Opera 11.50 debuts with Speed Dial extensions
Beyond the thumbnail
Opera has officially released a new version of its desktop browser – Opera 11.50 – adding widget-like "extensions" to the familiar Speed Dial page that appears each time you open a new tab.
Previously, Speed Dial only offered thumbnails that linked you to oft-visited sites. But with Opera 11.50 – announced in the early Norwegian hours on Tuesday – you can also install extensions that provide real-time access to content directly from the page. "These are basically like small front-ends to websites," Jan Standal, Opera's vice president of Desktop Products, tells The Register. An extension might provide weather updates or the latest news headlines.
Expanding on the company's Opera Link service, Opera 11.50 also lets you synchronize your web passwords across Opera browsers running on multiple devices. Similar to Firefox Sync, Opera Link already synchronizes bookmarks, Speed Dial settings, search engine preferences, notes, and browser history.
Both Speed Dial extensions and password-syncing were available with the 11.50 beta. But since the release of the beta, Standal says, Opera has worked to streamline the browser's design. "Users wanted the browser to feel even faster and more simple," he explains. "It's a more minimalistic design."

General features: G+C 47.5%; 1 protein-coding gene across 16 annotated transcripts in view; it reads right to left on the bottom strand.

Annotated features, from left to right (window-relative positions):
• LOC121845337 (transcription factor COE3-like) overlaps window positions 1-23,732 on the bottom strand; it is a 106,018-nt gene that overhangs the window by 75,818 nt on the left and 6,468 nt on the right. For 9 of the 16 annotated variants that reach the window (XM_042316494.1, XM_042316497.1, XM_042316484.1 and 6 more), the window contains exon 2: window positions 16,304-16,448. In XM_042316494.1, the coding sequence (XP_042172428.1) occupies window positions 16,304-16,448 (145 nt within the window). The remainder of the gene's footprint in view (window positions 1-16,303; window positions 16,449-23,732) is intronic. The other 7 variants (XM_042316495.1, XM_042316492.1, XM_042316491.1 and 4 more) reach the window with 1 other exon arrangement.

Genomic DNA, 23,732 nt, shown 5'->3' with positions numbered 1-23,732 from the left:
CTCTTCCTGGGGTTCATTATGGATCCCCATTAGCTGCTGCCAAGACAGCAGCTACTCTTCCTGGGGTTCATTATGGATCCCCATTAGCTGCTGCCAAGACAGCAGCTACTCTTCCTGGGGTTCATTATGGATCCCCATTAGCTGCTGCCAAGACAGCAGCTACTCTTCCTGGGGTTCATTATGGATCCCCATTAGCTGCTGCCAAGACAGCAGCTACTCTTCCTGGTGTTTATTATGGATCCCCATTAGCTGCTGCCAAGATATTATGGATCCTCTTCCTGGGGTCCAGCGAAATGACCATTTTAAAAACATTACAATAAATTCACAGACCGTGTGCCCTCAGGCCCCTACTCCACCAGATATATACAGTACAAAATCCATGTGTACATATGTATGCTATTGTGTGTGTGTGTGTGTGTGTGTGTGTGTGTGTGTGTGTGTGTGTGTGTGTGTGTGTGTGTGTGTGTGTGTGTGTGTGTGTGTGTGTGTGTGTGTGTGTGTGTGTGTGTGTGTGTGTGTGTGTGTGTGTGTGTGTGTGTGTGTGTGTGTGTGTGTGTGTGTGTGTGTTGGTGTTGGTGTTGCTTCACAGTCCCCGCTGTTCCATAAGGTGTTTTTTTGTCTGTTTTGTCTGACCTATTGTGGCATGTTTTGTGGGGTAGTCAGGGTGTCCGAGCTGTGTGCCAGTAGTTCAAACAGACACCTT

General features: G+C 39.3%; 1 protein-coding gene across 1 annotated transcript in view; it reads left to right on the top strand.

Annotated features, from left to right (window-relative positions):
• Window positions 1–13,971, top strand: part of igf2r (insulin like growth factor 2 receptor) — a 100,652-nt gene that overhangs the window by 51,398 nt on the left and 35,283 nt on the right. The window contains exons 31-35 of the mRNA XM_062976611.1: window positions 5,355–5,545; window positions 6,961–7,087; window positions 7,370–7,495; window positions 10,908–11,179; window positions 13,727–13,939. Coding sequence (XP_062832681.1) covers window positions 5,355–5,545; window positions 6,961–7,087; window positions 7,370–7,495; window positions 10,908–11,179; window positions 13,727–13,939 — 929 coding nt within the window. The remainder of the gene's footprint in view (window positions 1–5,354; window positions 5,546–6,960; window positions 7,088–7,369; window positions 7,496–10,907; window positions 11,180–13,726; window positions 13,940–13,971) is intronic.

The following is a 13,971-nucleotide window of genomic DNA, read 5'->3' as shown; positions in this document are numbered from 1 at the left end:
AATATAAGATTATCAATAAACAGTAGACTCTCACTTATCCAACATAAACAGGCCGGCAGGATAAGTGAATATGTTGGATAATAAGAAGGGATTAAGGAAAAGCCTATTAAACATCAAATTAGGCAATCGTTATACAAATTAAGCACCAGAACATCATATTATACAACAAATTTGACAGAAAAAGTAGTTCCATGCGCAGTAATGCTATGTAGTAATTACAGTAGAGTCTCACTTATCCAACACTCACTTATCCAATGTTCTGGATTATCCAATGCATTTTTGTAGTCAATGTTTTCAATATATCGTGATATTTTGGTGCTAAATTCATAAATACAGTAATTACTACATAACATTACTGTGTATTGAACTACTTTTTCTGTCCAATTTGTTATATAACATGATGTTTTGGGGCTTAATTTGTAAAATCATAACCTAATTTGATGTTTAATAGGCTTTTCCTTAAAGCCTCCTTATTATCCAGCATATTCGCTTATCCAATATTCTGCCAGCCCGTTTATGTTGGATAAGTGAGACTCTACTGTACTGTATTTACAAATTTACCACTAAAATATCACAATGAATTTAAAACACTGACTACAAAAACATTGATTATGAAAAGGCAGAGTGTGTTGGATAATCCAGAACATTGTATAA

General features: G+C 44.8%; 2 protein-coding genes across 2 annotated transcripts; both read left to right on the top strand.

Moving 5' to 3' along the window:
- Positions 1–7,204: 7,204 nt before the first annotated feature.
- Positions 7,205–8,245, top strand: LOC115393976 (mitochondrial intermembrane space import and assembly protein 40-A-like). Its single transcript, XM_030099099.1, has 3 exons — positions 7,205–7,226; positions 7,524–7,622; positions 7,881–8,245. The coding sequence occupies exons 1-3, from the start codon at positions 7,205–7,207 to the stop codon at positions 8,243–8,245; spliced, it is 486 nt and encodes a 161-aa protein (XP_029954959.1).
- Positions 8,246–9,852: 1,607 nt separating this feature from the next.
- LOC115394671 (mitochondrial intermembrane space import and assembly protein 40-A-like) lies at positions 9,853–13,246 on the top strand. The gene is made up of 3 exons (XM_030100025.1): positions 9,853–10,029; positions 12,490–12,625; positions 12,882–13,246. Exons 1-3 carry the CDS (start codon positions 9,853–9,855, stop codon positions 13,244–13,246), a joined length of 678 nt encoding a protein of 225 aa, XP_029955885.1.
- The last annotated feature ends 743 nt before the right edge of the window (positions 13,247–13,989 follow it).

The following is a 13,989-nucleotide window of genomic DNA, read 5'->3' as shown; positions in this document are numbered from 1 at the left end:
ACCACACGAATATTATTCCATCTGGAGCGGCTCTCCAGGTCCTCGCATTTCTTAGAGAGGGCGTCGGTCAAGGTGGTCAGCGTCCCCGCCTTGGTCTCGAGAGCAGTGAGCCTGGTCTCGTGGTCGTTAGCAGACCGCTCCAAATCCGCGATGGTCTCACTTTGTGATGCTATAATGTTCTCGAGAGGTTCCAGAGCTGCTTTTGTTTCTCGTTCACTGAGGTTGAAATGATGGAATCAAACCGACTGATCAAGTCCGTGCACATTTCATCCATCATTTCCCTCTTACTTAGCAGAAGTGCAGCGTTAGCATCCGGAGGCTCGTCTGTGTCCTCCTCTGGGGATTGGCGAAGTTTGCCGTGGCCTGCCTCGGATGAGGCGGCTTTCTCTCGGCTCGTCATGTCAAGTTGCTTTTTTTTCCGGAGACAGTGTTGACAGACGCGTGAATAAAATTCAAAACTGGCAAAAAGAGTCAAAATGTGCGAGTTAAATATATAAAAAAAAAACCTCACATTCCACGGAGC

What's more, Opera has upgraded the browser's core rendering engine and tweaked its graphics engine with faster CSS and SVG rendering. But according to Standal, the new version does not include WebGL support, which is still limited to the developer version of the browser.
Opera 11.50 is available for Windows, Mac, and Linux. You can download it here. ®
Content Blocker Sync
Whilst Firefox fanboys all go mental over AdBlock+ which breaks more sites than it cleans, Opera's solution is far more elegant. The Content Blocker rules are sync'd between Opera installations.
If I block a banner ad (or site) in one Opera, all my other browsers I sign into are also blocked.
It means I don't need a massive and draconian blocking rule, I just have a lightweight rule that blocks the main offenders and the sites I visit.
There are some impressive performance improvements here, in Sunspider it beats Chrome and IE9 on my system and crucifies Firefox4.
Some more stuff for the competition to copy :)
And the best ...
... just got better